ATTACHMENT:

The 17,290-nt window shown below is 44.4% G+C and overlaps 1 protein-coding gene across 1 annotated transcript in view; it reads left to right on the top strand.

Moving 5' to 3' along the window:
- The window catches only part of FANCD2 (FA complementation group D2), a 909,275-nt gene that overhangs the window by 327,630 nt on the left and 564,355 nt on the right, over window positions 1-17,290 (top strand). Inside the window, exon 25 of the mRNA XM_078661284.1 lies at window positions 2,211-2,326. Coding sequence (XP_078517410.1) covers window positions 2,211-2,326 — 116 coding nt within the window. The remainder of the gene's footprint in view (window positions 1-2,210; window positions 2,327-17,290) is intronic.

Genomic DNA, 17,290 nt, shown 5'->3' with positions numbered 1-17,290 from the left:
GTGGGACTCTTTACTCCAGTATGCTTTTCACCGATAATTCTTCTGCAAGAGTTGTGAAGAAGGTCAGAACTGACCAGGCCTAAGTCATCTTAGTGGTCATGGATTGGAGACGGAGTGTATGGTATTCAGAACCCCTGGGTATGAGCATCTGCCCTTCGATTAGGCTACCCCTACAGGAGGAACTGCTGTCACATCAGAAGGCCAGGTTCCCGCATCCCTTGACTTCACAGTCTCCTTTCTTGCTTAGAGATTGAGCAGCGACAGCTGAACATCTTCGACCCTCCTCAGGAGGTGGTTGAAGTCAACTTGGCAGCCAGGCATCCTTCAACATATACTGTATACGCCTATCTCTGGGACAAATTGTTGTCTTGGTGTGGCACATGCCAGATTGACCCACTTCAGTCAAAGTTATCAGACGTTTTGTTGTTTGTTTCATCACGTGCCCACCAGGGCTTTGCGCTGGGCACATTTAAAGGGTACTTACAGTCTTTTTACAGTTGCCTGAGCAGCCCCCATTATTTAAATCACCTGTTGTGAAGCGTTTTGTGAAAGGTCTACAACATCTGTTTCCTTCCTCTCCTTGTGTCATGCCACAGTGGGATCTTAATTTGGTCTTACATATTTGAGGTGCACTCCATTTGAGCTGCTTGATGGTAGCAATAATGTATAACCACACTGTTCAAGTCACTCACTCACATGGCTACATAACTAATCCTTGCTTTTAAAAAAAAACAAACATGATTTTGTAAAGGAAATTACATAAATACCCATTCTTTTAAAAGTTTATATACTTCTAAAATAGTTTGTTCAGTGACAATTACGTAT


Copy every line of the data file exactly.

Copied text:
The 17,290-nt window shown below is 44.4% G+C and overlaps 1 protein-coding gene across 1 annotated transcript in view; it reads left to right on the top strand.

Moving 5' to 3' along the window:
- The window catches only part of FANCD2 (FA complementation group D2), a 909,275-nt gene that overhangs the window by 327,630 nt on the left and 564,355 nt on the right, over window positions 1-17,290 (top strand). Inside the window, exon 25 of the mRNA XM_078661284.1 lies at window positions 2,211-2,326. Coding sequence (XP_078517410.1) covers window positions 2,211-2,326 — 116 coding nt within the window. The remainder of the gene's footprint in view (window positions 1-2,210; window positions 2,327-17,290) is intronic.

Genomic DNA, 17,290 nt, shown 5'->3' with positions numbered 1-17,290 from the left:
GTGGGACTCTTTACTCCAGTATGCTTTTCACCGATAATTCTTCTGCAAGAGTTGTGAAGAAGGTCAGAACTGACCAGGCCTAAGTCATCTTAGTGGTCATGGATTGGAGACGGAGTGTATGGTATTCAGAACCCCTGGGTATGAGCATCTGCCCTTCGATTAGGCTACCCCTACAGGAGGAACTGCTGTCACATCAGAAGGCCAGGTTCCCGCATCCCTTGACTTCACAGTCTCCTTTCTTGCTTAGAGATTGAGCAGCGACAGCTGAACATCTTCGACCCTCCTCAGGAGGTGGTTGAAGTCAACTTGGCAGCCAGGCATCCTTCAACATATACTGTATACGCCTATCTCTGGGACAAATTGTTGTCTTGGTGTGGCACATGCCAGATTGACCCACTTCAGTCAAAGTTATCAGACGTTTTGTTGTTTGTTTCATCACGTGCCCACCAGGGCTTTGCGCTGGGCACATTTAAAGGGTACTTACAGTCTTTTTACAGTTGCCTGAGCAGCCCCCATTATTTAAATCACCTGTTGTGAAGCGTTTTGTGAAAGGTCTACAACATCTGTTTCCTTCCTCTCCTTGTGTCATGCCACAGTGGGATCTTAATTTGGTCTTACATATTTGAGGTGCACTCCATTTGAGCTGCTTGATGGTAGCAATAATGTATAACCACACTGTTCAAGTCACTCACTCACATGGCTACATAACTAATCCTTGCTTTTAAAAAAAAACAAACATGATTTTGTAAAGGAAATTACATAAATACCCATTCTTTTAAAAGTTTATATACTTCTAAAATAGTTTGTTCAGTGACAATTACGTAT